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How Scaling Affects Your Water Heater

water-heater-tankYou’ve probably heard the term “hard water” before. This may sound a bit frightening in regard to your water quality, but it’s really not so bad for you. Hard water means that the water supply has an excess of calcium and magnesium, and for most people, this is perfectly safe to ingest. While it’s safe for people, however, we cannot say the same for your plumbing.

Scaling—the deposits that get left behind from hard water—can affect your water heater worse than any other part of your plumbing. While you can clean scale out of a faucet with a wrench and some vinegar, it’s not so easy when it comes to your water heater.

How Deposits Get Left Behind

Have you ever noticed a flaky white, green, or yellow buildup around the faucet handle or the drain? This is the result of scaling—the deposits that get left behind thanks to hard water. These minerals simply do not drain away as easily as water does, and they can cling to a metal surface even as water rushes through.

That’s how mineral deposits get lodged in the pipes—including those leading into and out of your water heater—and at the bottom of the water heater tank.

The Damage of Scaling

Scaling affects your water heater in a number of ways. For one thing, buildup can develop in the pipes and effectively block water from moving through if it develops a thick enough layer of mineral deposits.

More commonly noticed, though, is the damage that occurs to the water heater tank. Minerals build at the bottom of the tank and make it difficult to heat water evenly. Decreased efficiency results and pressure levels in the tank become unbalanced. What’s worse is that the minerals rattle around at the bottom of the tank and may force it to corrode through.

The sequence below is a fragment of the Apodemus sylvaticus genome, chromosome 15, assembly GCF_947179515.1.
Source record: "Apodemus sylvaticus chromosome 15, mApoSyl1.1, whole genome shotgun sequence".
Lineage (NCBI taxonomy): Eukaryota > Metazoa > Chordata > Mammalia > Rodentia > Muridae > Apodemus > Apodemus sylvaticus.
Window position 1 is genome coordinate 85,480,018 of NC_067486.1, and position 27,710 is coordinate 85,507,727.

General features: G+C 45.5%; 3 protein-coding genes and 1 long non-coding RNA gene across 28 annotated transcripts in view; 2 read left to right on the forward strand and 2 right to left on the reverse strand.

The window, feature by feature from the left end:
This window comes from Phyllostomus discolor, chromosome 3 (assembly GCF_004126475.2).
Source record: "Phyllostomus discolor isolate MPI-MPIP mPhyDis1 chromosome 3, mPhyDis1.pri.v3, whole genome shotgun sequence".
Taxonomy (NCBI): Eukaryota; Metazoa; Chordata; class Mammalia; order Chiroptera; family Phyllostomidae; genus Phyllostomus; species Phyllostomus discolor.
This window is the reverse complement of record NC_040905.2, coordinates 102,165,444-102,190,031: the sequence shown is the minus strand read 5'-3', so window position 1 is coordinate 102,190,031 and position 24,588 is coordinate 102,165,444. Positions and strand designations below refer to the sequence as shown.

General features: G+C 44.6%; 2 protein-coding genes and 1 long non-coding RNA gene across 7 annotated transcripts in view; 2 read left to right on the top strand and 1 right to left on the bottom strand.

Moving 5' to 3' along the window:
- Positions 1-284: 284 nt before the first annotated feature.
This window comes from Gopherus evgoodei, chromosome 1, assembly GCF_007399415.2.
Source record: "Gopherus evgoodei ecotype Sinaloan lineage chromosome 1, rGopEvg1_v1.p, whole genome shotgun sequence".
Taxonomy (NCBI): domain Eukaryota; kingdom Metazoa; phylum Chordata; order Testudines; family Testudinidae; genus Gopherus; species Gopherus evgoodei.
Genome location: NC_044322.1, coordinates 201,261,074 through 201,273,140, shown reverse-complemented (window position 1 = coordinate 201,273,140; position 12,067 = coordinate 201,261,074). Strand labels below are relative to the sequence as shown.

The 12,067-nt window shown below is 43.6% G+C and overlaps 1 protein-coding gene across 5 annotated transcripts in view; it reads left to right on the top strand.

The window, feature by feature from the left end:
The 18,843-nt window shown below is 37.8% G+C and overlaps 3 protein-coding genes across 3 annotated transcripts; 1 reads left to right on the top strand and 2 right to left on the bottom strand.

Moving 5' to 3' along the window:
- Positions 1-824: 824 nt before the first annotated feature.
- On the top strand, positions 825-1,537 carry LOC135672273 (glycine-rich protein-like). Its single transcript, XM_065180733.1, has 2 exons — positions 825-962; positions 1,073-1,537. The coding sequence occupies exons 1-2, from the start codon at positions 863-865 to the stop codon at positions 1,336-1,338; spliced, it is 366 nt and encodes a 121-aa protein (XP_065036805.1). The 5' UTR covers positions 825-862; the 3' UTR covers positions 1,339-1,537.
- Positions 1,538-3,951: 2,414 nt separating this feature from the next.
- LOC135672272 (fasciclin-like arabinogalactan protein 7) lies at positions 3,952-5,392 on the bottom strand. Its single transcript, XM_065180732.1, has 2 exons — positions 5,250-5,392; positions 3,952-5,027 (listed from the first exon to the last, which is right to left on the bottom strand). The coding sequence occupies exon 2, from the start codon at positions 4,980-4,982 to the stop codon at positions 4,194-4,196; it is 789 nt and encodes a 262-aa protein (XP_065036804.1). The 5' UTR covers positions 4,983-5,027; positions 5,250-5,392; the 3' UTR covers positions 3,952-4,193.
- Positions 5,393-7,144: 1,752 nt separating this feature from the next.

Signs of Scale

Perhaps the most obvious sign that scale is affecting your water heater is the sound it makes when it rattles in the tank, often described as a popping or a knocking. This occurs as steam bubbles attempt to escape past the layer of sediment at the bottom of the tank.

Scaling can also affect the temperature of the water. This is especially true with tankless water heaters, as the deposits coat the heat exchanger and make it more difficult for water to pick up the heat.

You might also notice low hot water pressure if scaling is clogging up the pipes that lead out of your water heater.

What You Can Do

There are a few possible approaches to treating scaling in water heaters. One is a whole-house water filter, although this may not be as effective as you would hope against hard water minerals. For better elimination of mineral ions, a whole-house water softener is the best protection—trading out hard water ions for salt.

You can and should also have professional plumbers maintain your water heater once or twice a year, depending on how serious a hard water problem you have. Technicians can inspect and fine-tune the water heater and flush out minerals that may damage your tank.

For some of the best plumbers in Clifton, NJ, contact MarGo Plumbing Heating Cooling Inc.

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